How to cope with the asynchronous-ness of Qt.import() ?



  • Hi.

    I want a QML component to call a js domain/business-specific library, itself calling a generic library. Exactly the use case depicted by the Including a JavaScript Resource from Another JavaScript Resource documentation entry: ui.qmlscript.jsfactorial.js.

    In the example, script.js calls Qt.include("factorial.js"), then immediately calls the factorial(value) method included from factorial.js.

    But trying exactly this in my project, instead of working as expected, I end up with error script.js:6: ReferenceError: factorial is not defined :-/ . Why? Because Qt.include() is asynchronous! As mentioned by Qt.include()'s documentation,

    "Qt.include() returns an object that describes the status of the operation [...]. The status property will be updated as the operation progresses. If provided, callback is invoked when the operation completes. The callback is passed the same object as is returned from the Qt.include() call."

    And indeed, true to the method documentation, if trying a synchronous approach, the Qt.include() call yields the following object:

    {
      "OK":0,
      "LOADING":1,
      "NETWORK_ERROR":2,
      "EXCEPTION":3,
      "status":1
    }
    

    status equals LOADING, our child method hasn't been copied to caller scope yet. Okay. So instead of going synchronous, let's play ball and make the example async:

    // script.js
    function showCalculations(value) {
      console.log("Just a top-level scope stub, to be replaced on import of factorial.js");
    }
    
    Qt.include("factorial.js", function(includeStatus) {
      console.log(includeStatus); // logs 0 now, great
      showCalculations = function(value) {
          console.log(
              "Call factorial() from script.js:",
              factorial(value));
      }
    });
    
    

    The good news here is that the includeStatus.status being logged is now 0, the callback did fire on successful import as promised.

    But the bad news is of course that, because the include is asynchronous and non-blocking, it will not not be resolved at the time QML needs it, and QML will use the shim, logging Just a top-level scope stub.... Of course, not including a stub will result in worse: the function not being found.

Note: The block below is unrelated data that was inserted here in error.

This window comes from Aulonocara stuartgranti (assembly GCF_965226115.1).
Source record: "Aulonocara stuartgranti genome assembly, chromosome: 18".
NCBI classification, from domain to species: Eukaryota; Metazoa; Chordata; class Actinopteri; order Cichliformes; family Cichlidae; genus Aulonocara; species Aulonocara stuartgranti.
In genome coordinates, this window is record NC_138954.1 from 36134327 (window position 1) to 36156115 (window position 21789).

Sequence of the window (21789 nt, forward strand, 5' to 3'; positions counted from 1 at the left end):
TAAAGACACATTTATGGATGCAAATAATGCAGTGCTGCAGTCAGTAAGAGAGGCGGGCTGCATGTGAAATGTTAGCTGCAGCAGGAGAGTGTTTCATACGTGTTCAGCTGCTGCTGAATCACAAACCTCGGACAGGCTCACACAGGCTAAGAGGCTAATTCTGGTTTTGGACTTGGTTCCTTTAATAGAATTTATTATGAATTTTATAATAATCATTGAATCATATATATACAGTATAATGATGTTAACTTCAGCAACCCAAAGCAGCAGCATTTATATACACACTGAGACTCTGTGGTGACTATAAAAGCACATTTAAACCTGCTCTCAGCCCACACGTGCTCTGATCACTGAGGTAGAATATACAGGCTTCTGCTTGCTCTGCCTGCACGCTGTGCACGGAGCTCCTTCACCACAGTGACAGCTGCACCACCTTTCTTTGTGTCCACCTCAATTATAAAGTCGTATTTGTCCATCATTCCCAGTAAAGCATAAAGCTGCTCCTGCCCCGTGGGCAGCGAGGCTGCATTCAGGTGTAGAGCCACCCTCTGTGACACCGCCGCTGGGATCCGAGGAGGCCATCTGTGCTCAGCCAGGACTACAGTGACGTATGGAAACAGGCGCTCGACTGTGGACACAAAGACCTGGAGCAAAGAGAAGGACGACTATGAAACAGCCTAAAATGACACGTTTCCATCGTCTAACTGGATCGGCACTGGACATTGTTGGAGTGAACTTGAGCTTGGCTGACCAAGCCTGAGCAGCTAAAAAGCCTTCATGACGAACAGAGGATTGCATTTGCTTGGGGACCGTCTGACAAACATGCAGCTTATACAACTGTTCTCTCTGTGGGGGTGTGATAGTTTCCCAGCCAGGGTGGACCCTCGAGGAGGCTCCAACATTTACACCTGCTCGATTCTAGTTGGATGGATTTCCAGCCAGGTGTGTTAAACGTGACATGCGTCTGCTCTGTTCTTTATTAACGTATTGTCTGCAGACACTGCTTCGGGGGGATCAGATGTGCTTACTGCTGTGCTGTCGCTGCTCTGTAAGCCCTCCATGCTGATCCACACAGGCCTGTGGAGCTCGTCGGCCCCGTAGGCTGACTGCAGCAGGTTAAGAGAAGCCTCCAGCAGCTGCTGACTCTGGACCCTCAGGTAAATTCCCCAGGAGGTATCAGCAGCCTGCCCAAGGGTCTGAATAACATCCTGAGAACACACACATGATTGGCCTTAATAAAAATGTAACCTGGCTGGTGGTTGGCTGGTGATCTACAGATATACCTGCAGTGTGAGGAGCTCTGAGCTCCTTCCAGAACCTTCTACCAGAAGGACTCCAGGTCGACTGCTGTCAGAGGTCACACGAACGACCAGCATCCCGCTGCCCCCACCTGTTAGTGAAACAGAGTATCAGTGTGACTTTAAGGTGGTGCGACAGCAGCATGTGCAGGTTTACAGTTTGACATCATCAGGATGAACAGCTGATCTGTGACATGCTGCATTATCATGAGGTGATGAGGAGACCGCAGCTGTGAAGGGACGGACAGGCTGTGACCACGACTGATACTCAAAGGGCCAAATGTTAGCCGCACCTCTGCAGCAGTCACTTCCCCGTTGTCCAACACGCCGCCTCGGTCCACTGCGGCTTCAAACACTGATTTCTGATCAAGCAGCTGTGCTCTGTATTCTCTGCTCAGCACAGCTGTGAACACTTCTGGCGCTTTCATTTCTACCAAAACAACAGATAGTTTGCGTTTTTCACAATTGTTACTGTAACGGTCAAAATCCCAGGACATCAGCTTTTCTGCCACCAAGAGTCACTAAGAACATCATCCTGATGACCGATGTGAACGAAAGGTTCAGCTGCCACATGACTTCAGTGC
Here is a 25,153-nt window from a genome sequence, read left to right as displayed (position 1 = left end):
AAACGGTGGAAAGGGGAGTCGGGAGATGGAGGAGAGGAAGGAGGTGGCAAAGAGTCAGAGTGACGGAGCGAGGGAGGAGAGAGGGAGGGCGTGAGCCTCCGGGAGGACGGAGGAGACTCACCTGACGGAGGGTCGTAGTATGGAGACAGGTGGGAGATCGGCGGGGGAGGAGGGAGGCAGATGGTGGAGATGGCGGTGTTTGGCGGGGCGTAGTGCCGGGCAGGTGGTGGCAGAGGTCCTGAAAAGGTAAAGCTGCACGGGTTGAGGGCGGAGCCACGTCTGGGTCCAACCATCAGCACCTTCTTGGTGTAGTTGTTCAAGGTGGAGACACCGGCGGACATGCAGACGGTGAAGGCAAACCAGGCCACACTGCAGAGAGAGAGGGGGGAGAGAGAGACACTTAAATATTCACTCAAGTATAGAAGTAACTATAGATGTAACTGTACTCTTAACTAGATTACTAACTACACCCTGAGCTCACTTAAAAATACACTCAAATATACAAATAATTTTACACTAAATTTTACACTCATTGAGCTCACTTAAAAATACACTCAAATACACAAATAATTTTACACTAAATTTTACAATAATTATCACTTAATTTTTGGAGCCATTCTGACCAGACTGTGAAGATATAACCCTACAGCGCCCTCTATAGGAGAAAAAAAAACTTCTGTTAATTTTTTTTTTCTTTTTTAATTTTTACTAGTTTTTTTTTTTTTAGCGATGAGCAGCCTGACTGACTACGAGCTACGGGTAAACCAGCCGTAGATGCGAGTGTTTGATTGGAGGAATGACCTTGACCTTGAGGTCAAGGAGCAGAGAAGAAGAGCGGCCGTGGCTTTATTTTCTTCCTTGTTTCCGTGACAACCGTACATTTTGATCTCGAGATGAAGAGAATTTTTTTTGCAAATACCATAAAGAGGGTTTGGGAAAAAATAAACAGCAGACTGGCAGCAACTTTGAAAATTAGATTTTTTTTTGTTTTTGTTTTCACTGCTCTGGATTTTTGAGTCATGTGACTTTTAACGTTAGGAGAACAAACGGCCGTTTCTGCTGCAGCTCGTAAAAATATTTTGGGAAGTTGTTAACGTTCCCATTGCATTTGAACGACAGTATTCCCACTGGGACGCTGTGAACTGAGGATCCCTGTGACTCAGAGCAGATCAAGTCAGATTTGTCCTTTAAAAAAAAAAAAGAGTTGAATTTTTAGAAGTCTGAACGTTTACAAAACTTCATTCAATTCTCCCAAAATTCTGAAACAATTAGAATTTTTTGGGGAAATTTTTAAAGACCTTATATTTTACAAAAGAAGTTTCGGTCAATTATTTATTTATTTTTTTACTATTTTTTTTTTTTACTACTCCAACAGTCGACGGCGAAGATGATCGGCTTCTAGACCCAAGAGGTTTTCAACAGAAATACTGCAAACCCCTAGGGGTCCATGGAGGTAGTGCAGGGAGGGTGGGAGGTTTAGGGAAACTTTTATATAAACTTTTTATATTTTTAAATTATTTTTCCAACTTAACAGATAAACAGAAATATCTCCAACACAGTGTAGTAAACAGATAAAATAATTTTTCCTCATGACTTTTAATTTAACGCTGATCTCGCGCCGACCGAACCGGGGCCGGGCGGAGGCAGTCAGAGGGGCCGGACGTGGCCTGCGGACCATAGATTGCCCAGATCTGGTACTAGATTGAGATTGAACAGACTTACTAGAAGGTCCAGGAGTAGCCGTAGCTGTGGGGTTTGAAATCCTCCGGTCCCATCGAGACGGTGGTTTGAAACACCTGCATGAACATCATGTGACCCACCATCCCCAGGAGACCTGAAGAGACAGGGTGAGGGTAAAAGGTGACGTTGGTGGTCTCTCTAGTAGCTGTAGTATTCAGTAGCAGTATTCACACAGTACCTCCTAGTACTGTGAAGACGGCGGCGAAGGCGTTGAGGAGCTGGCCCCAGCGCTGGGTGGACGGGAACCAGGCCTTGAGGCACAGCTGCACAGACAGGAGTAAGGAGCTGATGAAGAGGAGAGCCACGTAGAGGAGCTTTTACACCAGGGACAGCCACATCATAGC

→ Am I missing anything / is the documentation effectively incorrect? What could differ in my case? My qml and scripts are part of a qrc, could it be interfering?

    EDIT: posted too on the qt-development mailing list.

    EDIT2: created QTBUG-49373 - [QtQuick] Is Qt.include() really async? If yes, documentation needs fixing.



  • Hi,
    If I understand correctly what you want to achieve you can do it in two different ways:

    • function showCalculations(value) {
          Qt.include("factorial.js", function(includeStatus) {
              console.log(includeStatus); // logs 0 now, great
              console.log("Call factorial() from script.js: "+factorial(value));
          }
      }
      // call  from QML:
      showCalculations(someValue);
      
    •    function showCalculations(value, callback) {
              Qt.include("factorial.js", function(includeStatus) {
                  console.log(includeStatus); // logs 0 now, great
                   callback(factorial(value));
              }
          }
      // call from QML
      showCalculations(value, function(result){
          // do something useful with result
      });
      

    Best regards.



  • @unai_i sure, thanks for bringing this. But compared to a regular import statement,

    • It adds callback nested-ness and noise...
    • ... and it does so in each function requiring a Qt.included symbol, bringing even more noise and repetition :-/ (and maybe slowing things down?), contrarily to basically all language's import statement, which makes foreign symbols available in the whole current file.

    I'm mourning a simple synchronous CommonJS-style var mylib = require('mylib'). Thanks for confirming the documentation lies.



  • Good news! My use case is actually well covered by simply using a regular .import "thing.js" as Thing. I don't need the specific namespace-less behavior of Qt.include; I just happened to miss .import when reading the doc, thus failing to understand that Qt.include is only a second import mechanism to be used instead of .import under very specific (documented) circumstances.

    → Doc might still deserve clarification of the async behavior, but my initial problem is gone with using .import. I updated the QTBUG



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